Chemical phosphorus removal for a lakeside campground - Case Study 6
Calibrating the headers is an important step to ensure uniform distribution between the rows
Chemical phosphorus removal for a lakeside campground - Case Study 7
Calibrating the low-pressure headers
Chemical phosphorus removal for a lakeside campground - Case Study 8
Illustration of a gravity-fed System O)) solution with chemical phosphorus removal

By installing a System O)) with chemical phosphorus removal, the client saves money in the initial installation compared to other technologies.

 

A System O)) costs roughly the same as a conventional system, but has a lifespan of over 30 years. Conventional installations can start to fail after 15 years even if they are treated well.

 

If a system without phosphorus removal were to be used, there is the potential of a blue-green algae bloom resulting in the lake being closed to swimmers. This would result in significant economic losses.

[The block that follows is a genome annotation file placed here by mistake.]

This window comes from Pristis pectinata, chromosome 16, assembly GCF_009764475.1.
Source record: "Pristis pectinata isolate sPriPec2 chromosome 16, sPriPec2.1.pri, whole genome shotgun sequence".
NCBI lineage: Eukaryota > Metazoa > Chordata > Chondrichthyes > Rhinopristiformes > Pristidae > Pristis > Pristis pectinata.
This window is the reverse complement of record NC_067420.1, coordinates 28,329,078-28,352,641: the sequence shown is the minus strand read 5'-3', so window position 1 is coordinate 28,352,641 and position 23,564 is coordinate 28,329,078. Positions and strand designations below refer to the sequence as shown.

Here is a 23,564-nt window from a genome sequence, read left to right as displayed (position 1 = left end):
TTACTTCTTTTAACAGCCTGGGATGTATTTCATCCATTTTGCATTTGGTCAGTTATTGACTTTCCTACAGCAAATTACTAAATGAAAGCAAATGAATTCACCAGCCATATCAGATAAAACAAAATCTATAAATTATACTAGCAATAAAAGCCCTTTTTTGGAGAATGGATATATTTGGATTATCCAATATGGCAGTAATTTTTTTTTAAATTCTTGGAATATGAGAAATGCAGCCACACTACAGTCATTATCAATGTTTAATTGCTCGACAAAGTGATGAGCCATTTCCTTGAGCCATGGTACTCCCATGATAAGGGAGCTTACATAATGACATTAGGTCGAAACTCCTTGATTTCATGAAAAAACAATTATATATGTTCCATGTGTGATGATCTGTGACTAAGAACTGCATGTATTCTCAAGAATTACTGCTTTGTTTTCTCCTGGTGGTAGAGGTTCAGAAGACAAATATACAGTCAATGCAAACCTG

And finally, System O)) requires little maintenance as there is no media filter to change. Moreover, DBO Expert can train employees, at the client’s request, to monitor the system and perform what maintenance is required, in this case mainly related to the chemical phosphorus removal module. This removes most of the annual maintenance costs.

Being located so close to water, there is a risk of poorly treated wastewater seeping into the nearby lake where campers swim.

 

Wastewater contains high levels of phosphorus that can lead to a rapid proliferation of a bacteria called blue-green algae that excretes dangerous toxins. By installing a System O)) with phosphorus removal, the risk of wastewater causing these blooms is eliminated.

 

The treated water leaving System O)) on average has:

  • 15 mg/L or less of five-day carbonaceous biochemical oxygen demand (CBOD5),
  • 15 mg/L or less of suspended solids (TSS),
  • 50,000 CFU/100 ml or less fecal coliform, and
  • 1 mg/L or less of phosphorus.

 

The treatment process of a conventional installation occurs in the soil, while System O)) treats the wastewater within the system,
protecting the native soil and nearby waterways.